Ram Sarup Aņkhi, who has died aged 78, was a prolific Punjabi writer with 15 novels and eight story books and five collections of poems to his credit.
Aņkhi was Brahmin by caste but Sikh in appearance. He kept the Hindu name as is the custom in the Malwa region of East Punjab. Only a tiny minority of Brahmins converted to Sikhism and changed their names – Bhai Bhagwan Singh of Ghadar Party, Gyani Hira Singh Dard, SS Amol and Vidhata Singh Tir being the four most famous names amongst them.
Known as a mesmerising storyteller, Aņkhi chronicled rural life in Malwa in the latter half of the 20th century. In his writings, the Malwa landscape comes alive. His Sahitya Academy Award winner novel Kothey Kharhak Singh ਕੋਠੇ ਖੜਕ ਸਿੰਘ, named after a fictitious but typical Malwa village, is a novel of epic dimensions spanning three generations. It covers the period starting after 1940-42 and moving to Janata Party’s rule after the Emergency and thence to Indira Gandhi’s return to power in the early 1980s.
In his later novels, self-evidently titled Salphas ਸਲਫਾਸ 2006, (a chemical used by debt-ridden Malwai Jatts to commit suicide), Jamināñ Wāley ਜਮੀਨਾਂ ਵਾਲੇ (The Landed Gentry) 2004, Kaņak da Qatalām ਕਣਕ ਦਾ ਕਤਲਾਮ (Slaughter of the Wheat) 2007 and Bhima ਭੀਮਾ (a Purbia farm worker) 2009 etc., he portrayed the post-green revolution Malwa with all its acute socio-economic problems such as the onslaught of corporate capitalism, pauperisation of small peasantry, mass drug addiction, influx of Purbia migrant labour and, in consequence of all this, disintegration of village communities.
Aņkhi also edited a Punjabi short fiction quarterly Kahāni Punjab ਕਹਾਣੀ ਪੰਜਾਬ since 1993 assisted by his son Krantipal, who is currently teaching at Aligarh Muslim University.
Reviewing his two-volume autobiography Malhey Jhārhiāñ ਮਲ੍ਹੇ ਝਾੜੀਆਂ (Thorny Bushes with Berries published in 1988 and later updated twice) Atamjit, Punjabi playwright and columnist wrote:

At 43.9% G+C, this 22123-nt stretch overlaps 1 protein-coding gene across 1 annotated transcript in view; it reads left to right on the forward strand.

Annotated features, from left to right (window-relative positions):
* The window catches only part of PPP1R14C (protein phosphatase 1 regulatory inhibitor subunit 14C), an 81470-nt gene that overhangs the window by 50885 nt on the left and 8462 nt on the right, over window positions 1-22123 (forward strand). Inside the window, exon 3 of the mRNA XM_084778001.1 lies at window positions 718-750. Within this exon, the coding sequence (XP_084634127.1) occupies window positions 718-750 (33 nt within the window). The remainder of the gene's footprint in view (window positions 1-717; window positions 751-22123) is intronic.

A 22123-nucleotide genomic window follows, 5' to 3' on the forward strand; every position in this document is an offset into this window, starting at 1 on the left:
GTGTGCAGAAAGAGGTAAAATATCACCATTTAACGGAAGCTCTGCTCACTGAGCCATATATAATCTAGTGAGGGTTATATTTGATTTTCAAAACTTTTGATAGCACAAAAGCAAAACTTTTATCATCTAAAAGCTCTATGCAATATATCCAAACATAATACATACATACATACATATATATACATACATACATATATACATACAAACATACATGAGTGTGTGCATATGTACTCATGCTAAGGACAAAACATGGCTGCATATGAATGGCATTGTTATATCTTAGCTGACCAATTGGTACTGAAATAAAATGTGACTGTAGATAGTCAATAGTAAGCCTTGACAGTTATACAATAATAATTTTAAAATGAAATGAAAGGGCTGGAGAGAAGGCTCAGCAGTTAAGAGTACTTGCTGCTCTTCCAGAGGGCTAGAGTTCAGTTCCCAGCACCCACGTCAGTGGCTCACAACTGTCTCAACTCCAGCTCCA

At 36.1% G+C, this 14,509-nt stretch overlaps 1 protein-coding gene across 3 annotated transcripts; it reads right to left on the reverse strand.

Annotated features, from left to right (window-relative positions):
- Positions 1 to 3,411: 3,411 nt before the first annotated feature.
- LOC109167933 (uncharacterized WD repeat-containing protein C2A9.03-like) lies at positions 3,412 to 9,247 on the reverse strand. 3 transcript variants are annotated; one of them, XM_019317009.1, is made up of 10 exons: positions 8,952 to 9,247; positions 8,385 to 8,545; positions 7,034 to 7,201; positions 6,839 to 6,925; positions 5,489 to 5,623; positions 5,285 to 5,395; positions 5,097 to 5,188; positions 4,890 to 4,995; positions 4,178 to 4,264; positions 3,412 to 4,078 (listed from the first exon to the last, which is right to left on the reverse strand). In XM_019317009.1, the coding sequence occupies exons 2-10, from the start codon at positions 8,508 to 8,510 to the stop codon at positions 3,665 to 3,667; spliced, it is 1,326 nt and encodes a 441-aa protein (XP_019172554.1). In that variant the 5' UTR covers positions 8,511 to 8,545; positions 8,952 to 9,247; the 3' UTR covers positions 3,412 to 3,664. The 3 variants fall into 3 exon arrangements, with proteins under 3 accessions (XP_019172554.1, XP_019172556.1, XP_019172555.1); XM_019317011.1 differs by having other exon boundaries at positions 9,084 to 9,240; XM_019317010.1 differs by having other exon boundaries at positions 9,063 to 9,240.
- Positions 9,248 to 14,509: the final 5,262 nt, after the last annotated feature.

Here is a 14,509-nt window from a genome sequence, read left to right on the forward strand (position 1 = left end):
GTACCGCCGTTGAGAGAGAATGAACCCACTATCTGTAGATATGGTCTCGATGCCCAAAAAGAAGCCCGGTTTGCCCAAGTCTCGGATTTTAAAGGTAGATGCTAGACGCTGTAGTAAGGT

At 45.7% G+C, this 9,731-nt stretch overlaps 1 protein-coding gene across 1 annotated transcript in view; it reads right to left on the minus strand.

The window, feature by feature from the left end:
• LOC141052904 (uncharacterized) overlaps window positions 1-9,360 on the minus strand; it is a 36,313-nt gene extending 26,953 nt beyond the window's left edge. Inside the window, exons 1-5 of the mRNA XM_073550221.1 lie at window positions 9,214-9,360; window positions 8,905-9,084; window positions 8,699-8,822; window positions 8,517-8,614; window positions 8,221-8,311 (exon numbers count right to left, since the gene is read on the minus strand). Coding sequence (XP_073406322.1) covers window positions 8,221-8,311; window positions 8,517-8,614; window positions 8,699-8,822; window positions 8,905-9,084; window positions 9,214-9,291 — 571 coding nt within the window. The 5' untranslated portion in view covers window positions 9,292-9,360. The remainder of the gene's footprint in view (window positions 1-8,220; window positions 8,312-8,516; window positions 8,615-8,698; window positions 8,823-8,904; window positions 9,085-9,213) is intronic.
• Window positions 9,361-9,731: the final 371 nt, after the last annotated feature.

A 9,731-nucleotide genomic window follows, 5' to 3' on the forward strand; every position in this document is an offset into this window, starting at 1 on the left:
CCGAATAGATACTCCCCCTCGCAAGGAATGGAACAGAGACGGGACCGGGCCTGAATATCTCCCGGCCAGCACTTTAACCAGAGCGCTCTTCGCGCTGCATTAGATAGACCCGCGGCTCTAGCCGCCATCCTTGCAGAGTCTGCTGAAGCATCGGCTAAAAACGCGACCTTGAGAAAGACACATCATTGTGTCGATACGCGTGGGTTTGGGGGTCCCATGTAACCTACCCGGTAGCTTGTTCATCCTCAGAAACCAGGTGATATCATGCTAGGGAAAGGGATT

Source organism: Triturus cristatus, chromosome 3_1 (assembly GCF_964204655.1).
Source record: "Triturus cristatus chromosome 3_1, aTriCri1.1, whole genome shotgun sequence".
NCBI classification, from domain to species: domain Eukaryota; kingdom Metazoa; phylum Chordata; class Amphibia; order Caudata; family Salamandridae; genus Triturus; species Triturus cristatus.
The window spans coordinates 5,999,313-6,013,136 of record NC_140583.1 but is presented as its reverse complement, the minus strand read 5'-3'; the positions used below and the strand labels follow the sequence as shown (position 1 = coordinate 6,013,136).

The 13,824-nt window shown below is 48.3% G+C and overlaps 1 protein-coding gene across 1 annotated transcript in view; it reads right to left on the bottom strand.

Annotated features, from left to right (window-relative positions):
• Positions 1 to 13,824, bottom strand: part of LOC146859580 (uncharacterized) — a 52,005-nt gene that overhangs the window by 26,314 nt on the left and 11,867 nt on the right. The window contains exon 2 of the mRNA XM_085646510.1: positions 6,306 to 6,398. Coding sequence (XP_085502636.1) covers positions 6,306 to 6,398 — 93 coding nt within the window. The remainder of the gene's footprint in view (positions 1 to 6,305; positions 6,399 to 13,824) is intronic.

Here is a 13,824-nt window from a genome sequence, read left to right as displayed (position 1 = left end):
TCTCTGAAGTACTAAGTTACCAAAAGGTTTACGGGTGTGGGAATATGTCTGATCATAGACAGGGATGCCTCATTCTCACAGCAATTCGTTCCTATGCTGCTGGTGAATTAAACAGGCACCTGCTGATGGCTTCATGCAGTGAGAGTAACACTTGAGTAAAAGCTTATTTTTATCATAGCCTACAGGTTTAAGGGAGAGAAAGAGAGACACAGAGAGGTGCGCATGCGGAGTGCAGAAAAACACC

‘It is not only his art of storytelling that mesmerises its reader; his simplicity, honesty and bluntness also produce magic.
‘Content with his life in his native village Dhaula, its surrounding areas and later on in the town of Barnala, Aņkhi has always sought his themes, locales and characters from within this region. His vast canvas of narratives never required anything from outside. Many may like to see it as a limitation but he is happy to portray what he knows best. ‘He explains how with the passage of time the same landscape has seen a sea change and this transformation is depicted in his novels like Kothey Kharhak Singh.
‘Aņkhi creates the much-desired diversity by using characters from different economic, social and religious backgrounds. There are many divergent tendencies and traits in his personal life too: he is Brahmin by caste but Sikh in his appearance; he was wild in his childhood but is very disciplined in his writing; he started as a poet but ended up as a fiction writer; and he married thrice.’
His novel Zakhmee Ateet (The Wounded Past. 1981) was published in the Farsi script by the Institute of Punjabi Language & Culture, Lahore. Some of his books were also translated into Gujarati, Hindi and English.
He is survived by his widow and their three daughters and two sons. A daughter predeceased him.
Ram Sarup Aņkhi, Punjabi writer, born August 28, 1932 Dhaula Sangrur died February 14, 2010 Barnala Sangrur